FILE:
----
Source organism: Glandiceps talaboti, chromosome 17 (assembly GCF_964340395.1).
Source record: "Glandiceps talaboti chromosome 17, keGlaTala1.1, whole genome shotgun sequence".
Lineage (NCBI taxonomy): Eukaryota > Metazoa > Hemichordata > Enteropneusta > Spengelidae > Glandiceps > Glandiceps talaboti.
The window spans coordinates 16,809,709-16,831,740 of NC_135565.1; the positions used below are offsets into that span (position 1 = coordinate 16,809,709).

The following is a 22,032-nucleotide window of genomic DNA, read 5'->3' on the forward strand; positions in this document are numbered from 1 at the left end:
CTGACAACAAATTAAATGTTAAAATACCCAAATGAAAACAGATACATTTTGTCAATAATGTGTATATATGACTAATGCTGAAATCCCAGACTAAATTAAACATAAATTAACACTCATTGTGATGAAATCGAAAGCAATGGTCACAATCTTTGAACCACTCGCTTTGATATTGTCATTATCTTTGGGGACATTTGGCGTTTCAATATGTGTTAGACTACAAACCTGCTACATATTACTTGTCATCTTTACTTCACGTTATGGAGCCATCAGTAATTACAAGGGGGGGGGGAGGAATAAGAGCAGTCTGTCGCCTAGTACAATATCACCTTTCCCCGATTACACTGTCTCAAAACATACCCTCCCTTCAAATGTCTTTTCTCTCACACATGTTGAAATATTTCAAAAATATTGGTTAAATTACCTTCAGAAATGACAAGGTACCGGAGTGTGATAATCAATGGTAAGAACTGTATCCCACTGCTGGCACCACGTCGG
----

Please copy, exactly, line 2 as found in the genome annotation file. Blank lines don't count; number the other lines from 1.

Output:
Source record: "Glandiceps talaboti chromosome 17, keGlaTala1.1, whole genome shotgun sequence".